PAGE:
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ST segment elevation in lead aVR during exercise testing is associated with LAD stenosis

  • Johanne Neill
  • Heather J. Shannon
  • Amanda Morton
  • Alison R. Muir
  • Mark Harbinson
  • Jennifer A. Adgey
Original article

Abstract

Purpose

To evaluate, in patients with chest pain, the diagnostic value of ST elevation (STE) in lead aVR during stress testing prior to 99m Tc-sestamibi scanning correlating ischaemic territory with angiographic findings.

Methods

Consecutive patients attending for 99m Tc-sestamibi myocardial perfusion imaging (MPI) completed a treadmill protocol. Peak exercise ECGs were coded. STE ≥0.05 mV in lead aVR was considered significant. Gated perfusion images and findings at angiography were assessed.

Results

STE in lead aVR occurred in 25% (138/557) of the patients. More patients with STE in aVR had a reversible defect on imaging compared with those who had no STE in aVR (41%, 56/138 vs 27%, 114/419, p=0.003). Defects indicating a left anterior descending artery (LAD) culprit lesion were more common in the STE in aVR group (20%, 27/138 vs 9%, 39/419, p=0.001). There was a trend towards coronary artery stenosis (>70%) in a double vessel distribution involving the LAD in those patients who had STE in aVR compared with those who did not (22%, 8/37 vs 5%, 4/77, p=0.06). Logistic regression analysis demonstrated that STE in aVR (OR 1.36, p=0.233) is not an independent predictor of inducible abnormality when adjusted for STD >0.1 mV (OR 1.69, p=0.026). However, using anterior wall defect as an end-point, STE in aVR (OR 2.77, p=0.008) was a predictor even after adjustment for STD (OR 1.43, p=0.281).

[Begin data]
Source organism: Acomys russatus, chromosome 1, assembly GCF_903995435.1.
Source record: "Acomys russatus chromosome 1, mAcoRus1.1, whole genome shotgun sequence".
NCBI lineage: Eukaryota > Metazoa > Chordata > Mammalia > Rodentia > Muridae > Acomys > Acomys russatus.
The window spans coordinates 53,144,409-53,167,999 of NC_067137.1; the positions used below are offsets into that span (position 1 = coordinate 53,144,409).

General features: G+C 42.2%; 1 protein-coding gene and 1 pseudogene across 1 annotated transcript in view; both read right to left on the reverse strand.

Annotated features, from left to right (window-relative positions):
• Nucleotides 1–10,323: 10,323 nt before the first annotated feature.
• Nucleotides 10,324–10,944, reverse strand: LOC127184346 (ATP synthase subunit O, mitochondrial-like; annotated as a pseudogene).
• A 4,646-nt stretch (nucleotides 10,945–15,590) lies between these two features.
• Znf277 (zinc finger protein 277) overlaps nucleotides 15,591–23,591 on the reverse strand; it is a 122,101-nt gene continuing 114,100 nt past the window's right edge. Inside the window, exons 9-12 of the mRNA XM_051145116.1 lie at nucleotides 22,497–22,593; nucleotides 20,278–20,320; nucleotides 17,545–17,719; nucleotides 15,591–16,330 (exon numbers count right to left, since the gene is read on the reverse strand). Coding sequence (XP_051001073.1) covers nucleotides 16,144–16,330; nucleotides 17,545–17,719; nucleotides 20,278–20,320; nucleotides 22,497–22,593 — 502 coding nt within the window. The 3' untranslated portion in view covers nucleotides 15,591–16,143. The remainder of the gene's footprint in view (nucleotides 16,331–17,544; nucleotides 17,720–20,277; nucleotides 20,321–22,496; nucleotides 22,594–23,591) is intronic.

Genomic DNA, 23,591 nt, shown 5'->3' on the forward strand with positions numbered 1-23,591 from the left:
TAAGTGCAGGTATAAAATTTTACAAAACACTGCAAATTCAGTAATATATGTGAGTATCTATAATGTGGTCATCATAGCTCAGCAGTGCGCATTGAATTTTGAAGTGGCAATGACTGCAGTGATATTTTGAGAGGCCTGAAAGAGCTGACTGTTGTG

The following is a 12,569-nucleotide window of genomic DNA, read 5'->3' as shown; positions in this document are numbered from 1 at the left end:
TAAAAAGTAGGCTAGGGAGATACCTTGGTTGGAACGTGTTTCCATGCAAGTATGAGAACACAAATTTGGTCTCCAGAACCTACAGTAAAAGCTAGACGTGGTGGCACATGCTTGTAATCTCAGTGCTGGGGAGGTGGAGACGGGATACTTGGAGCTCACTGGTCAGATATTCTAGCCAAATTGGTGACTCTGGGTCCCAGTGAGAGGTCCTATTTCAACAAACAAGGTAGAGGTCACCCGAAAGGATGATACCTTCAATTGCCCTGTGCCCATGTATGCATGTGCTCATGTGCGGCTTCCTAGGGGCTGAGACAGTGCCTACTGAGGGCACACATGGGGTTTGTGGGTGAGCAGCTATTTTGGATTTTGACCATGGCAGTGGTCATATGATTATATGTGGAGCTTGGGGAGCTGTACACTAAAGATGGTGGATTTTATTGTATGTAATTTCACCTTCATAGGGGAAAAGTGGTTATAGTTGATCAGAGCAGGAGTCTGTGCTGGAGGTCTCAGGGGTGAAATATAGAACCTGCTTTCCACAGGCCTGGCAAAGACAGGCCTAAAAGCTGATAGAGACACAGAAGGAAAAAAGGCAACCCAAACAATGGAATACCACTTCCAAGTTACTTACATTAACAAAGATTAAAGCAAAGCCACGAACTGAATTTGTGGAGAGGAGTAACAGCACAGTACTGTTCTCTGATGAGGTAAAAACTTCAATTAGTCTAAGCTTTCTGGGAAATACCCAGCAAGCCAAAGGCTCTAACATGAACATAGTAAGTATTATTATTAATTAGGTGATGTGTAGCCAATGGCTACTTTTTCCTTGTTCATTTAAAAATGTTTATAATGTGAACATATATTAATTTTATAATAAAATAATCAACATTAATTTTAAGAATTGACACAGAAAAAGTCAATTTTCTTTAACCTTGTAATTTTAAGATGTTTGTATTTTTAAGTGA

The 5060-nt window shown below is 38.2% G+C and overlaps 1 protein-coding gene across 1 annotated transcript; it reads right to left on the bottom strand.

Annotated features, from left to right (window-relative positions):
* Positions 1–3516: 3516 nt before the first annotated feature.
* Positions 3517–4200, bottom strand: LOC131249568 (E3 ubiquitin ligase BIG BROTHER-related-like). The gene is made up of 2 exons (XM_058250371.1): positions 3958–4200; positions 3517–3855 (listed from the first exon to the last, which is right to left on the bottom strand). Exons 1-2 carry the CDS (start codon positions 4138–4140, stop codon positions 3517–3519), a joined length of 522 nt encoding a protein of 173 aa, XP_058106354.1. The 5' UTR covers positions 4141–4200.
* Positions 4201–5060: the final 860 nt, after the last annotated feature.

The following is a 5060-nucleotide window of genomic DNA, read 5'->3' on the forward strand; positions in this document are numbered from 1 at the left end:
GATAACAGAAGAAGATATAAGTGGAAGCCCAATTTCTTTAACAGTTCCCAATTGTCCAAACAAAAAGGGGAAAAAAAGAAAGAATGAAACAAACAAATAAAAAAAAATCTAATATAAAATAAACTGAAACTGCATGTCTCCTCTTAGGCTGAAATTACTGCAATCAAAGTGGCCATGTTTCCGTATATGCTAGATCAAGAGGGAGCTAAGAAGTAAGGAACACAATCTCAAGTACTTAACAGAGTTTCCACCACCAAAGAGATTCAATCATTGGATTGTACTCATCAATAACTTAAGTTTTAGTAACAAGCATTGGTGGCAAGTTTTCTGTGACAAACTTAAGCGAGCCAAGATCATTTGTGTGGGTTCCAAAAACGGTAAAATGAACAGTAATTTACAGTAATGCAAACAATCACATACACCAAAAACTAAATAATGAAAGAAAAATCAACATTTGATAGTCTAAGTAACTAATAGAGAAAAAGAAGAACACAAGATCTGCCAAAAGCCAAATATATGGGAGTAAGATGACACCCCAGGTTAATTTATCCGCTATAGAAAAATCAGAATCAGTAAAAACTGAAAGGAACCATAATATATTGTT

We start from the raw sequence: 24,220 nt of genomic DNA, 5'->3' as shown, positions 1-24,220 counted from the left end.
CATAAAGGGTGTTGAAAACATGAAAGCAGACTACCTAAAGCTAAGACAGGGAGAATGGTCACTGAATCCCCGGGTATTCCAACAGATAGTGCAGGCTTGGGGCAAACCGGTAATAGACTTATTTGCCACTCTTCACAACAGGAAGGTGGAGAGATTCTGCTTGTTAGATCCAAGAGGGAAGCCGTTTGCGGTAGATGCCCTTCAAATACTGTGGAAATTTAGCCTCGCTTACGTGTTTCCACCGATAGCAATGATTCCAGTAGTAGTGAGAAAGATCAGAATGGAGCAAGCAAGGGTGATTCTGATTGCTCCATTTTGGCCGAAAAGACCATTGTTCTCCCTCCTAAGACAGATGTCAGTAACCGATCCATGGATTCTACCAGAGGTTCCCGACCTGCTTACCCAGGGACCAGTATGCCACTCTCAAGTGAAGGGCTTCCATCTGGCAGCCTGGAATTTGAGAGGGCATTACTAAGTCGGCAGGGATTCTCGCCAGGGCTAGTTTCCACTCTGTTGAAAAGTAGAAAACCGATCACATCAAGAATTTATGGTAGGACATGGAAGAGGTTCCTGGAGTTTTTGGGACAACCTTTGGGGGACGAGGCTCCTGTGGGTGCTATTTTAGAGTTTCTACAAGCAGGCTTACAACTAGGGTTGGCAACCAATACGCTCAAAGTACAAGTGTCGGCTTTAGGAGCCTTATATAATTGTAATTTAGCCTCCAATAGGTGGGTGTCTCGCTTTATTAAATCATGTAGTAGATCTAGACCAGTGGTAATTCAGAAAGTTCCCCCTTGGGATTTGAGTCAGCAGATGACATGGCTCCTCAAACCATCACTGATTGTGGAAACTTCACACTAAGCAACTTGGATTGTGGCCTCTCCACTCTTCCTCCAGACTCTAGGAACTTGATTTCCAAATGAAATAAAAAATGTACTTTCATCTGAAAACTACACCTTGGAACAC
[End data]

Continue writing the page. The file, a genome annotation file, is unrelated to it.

Conclusion

STE in lead aVR during exercise does not diagnose more inducible abnormalities than STD alone. However, unlike STD, which is not predictive of a territory of ischaemia, STE in aVR may indicate an anterior wall defect.

Keywords

Myocardial ischaemia Diagnostic techniques Cardiovascular Electrocardiography Radionuclide imaging Lead aVR 

Notes

Acknowledgements

This work was completed with the invaluable assistance of Mrs. Helen Long, MSC, BSE, Chief Cardiac Physiologist and Dr. Chris Patterson, medical statistician. The authors have had full control of all primary data and we agree to allow the EJNMMI to review such data if requested.

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Copyright information

© Springer-Verlag 2006

Authors and Affiliations

  • Johanne Neill
    • 1
    • 2
  • Heather J. Shannon
    • 1
  • Amanda Morton
    • 1
  • Alison R. Muir
    • 1
  • Mark Harbinson
    • 1
    • 2
  • Jennifer A. Adgey
    • 1
  1. 1.Regional Medical Cardiology CentreRoyal Victoria HospitalBelfastUK
  2. 2.Queens UniversityBelfastUK

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